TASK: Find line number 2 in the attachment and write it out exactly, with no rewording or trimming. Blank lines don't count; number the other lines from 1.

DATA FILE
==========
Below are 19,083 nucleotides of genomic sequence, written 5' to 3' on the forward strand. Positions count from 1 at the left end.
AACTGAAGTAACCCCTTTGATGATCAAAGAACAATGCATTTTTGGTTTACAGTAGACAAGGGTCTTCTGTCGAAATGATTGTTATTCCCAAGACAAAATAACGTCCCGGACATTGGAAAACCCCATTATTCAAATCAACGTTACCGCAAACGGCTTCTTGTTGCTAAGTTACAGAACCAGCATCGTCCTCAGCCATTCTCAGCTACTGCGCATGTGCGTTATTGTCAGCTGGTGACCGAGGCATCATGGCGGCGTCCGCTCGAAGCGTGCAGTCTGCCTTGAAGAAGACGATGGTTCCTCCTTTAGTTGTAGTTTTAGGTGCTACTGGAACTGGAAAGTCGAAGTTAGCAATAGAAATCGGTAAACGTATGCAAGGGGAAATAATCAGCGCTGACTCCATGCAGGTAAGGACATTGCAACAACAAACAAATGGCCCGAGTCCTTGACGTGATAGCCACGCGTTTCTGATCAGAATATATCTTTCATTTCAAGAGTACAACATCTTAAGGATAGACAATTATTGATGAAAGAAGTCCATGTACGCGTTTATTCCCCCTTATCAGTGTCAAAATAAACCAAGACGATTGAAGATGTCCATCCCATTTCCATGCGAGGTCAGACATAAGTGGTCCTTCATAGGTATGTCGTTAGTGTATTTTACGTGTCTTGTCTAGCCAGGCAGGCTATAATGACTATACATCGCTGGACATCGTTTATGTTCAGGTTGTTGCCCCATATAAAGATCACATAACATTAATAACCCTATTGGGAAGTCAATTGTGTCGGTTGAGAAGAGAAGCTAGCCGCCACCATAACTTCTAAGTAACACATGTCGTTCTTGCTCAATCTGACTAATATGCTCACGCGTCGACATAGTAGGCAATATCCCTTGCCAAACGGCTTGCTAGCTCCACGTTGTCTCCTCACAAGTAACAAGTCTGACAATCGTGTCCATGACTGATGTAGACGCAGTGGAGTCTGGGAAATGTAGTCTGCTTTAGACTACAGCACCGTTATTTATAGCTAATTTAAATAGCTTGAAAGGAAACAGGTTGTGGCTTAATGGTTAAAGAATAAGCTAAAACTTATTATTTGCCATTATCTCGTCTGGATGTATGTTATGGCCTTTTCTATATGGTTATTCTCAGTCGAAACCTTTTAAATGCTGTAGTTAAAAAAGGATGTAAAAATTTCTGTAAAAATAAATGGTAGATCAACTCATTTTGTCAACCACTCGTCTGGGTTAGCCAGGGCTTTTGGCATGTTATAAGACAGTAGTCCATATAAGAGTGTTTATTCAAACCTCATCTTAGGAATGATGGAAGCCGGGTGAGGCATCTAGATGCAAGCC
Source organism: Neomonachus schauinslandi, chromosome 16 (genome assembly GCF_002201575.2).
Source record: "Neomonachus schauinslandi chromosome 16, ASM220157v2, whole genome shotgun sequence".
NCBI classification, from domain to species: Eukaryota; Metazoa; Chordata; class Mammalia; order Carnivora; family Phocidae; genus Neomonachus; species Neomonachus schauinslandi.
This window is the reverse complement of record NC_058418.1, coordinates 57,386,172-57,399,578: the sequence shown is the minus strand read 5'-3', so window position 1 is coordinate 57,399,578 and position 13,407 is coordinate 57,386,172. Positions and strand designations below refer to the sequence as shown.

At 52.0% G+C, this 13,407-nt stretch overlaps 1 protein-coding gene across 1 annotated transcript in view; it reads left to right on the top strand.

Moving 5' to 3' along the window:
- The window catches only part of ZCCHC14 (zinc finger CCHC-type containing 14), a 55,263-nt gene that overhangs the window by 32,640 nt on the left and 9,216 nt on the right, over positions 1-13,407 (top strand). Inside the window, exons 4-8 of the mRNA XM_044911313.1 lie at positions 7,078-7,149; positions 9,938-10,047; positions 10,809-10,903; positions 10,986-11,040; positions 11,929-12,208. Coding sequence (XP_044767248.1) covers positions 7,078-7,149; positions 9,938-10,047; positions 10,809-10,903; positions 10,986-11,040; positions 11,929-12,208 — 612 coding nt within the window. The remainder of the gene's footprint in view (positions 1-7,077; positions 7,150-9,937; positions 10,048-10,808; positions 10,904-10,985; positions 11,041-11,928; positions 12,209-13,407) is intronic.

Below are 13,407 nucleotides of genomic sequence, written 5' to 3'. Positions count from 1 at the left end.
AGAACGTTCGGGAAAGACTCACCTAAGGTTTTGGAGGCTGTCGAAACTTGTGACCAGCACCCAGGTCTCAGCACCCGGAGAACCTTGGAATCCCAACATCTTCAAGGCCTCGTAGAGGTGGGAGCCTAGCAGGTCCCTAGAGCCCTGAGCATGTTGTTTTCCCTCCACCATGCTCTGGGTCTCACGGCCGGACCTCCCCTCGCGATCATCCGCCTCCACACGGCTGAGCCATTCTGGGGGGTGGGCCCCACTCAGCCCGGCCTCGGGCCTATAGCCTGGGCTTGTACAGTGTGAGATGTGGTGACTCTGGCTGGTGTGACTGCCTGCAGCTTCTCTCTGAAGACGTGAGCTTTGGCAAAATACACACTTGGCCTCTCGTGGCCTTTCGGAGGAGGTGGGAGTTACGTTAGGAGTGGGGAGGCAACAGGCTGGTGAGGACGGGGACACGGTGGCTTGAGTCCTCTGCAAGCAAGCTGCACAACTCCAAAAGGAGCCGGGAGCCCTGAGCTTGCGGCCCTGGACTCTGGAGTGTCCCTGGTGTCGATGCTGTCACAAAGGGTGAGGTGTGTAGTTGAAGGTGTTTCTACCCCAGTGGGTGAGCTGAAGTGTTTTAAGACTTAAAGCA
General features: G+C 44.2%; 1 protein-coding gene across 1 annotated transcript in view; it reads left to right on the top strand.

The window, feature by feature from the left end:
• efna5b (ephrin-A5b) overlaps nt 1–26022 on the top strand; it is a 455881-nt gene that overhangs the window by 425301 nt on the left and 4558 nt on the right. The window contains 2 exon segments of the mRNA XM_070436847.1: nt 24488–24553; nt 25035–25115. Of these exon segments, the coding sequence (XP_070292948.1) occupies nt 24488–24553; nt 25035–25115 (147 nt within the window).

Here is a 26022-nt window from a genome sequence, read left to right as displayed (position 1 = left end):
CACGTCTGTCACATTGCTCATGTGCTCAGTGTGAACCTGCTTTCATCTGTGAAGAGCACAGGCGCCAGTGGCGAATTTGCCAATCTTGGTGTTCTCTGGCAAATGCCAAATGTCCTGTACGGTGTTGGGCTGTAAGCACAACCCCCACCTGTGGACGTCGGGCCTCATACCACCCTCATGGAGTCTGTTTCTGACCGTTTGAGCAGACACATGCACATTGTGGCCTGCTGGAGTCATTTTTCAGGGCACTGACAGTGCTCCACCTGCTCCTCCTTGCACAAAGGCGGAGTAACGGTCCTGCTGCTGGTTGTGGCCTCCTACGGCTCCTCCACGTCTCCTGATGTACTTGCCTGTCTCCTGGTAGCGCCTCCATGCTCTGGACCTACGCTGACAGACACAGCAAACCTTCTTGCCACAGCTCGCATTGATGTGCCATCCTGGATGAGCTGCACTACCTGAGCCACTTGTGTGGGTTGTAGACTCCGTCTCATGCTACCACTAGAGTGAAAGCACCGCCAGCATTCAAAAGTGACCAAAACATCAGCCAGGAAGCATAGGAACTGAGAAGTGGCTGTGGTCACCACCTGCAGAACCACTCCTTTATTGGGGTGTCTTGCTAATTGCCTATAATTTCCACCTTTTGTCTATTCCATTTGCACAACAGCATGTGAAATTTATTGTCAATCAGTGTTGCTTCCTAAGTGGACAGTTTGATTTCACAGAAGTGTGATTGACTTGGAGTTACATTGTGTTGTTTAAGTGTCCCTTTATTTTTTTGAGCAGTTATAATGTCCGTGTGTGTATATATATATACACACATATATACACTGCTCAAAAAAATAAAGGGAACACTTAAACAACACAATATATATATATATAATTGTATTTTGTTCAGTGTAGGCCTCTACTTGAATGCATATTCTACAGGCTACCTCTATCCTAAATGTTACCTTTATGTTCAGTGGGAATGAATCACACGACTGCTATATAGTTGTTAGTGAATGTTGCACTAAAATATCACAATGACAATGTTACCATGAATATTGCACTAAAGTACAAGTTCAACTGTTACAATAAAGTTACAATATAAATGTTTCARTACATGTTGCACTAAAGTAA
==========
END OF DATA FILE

AACTGAAGTAACCCCTTTGATGATCAAAGAACAATGCATTTTTGGTTTACAGTAGACAAGGGTCTTCTGTCGAAATGATTGTTATTCCCAAGACAAAATAACGTCCCGGACATTGGAAAACCCCATTATTCAAATCAACGTTACCGCAAACGGCTTCTTGTTGCTAAGTTACAGAACCAGCATCGTCCTCAGCCATTCTCAGCTACTGCGCATGTGCGTTATTGTCAGCTGGTGACCGAGGCATCATGGCGGCGTCCGCTCGAAGCGTGCAGTCTGCCTTGAAGAAGACGATGGTTCCTCCTTTAGTTGTAGTTTTAGGTGCTACTGGAACTGGAAAGTCGAAGTTAGCAATAGAAATCGGTAAACGTATGCAAGGGGAAATAATCAGCGCTGACTCCATGCAGGTAAGGACATTGCAACAACAAACAAATGGCCCGAGTCCTTGACGTGATAGCCACGCGTTTCTGATCAGAATATATCTTTCATTTCAAGAGTACAACATCTTAAGGATAGACAATTATTGATGAAAGAAGTCCATGTACGCGTTTATTCCCCCTTATCAGTGTCAAAATAAACCAAGACGATTGAAGATGTCCATCCCATTTCCATGCGAGGTCAGACATAAGTGGTCCTTCATAGGTATGTCGTTAGTGTATTTTACGTGTCTTGTCTAGCCAGGCAGGCTATAATGACTATACATCGCTGGACATCGTTTATGTTCAGGTTGTTGCCCCATATAAAGATCACATAACATTAATAACCCTATTGGGAAGTCAATTGTGTCGGTTGAGAAGAGAAGCTAGCCGCCACCATAACTTCTAAGTAACACATGTCGTTCTTGCTCAATCTGACTAATATGCTCACGCGTCGACATAGTAGGCAATATCCCTTGCCAAACGGCTTGCTAGCTCCACGTTGTCTCCTCACAAGTAACAAGTCTGACAATCGTGTCCATGACTGATGTAGACGCAGTGGAGTCTGGGAAATGTAGTCTGCTTTAGACTACAGCACCGTTATTTATAGCTAATTTAAATAGCTTGAAAGGAAACAGGTTGTGGCTTAATGGTTAAAGAATAAGCTAAAACTTATTATTTGCCATTATCTCGTCTGGATGTATGTTATGGCCTTTTCTATATGGTTATTCTCAGTCGAAACCTTTTAAATGCTGTAGTTAAAAAAGGATGTAAAAATTTCTGTAAAAATAAATGGTAGATCAACTCATTTTGTCAACCACTCGTCTGGGTTAGCCAGGGCTTTTGGCATGTTATAAGACAGTAGTCCATATAAGAGTGTTTATTCAAACCTCATCTTAGGAATGATGGAAGCCGGGTGAGGCATCTAGATGCAAGCC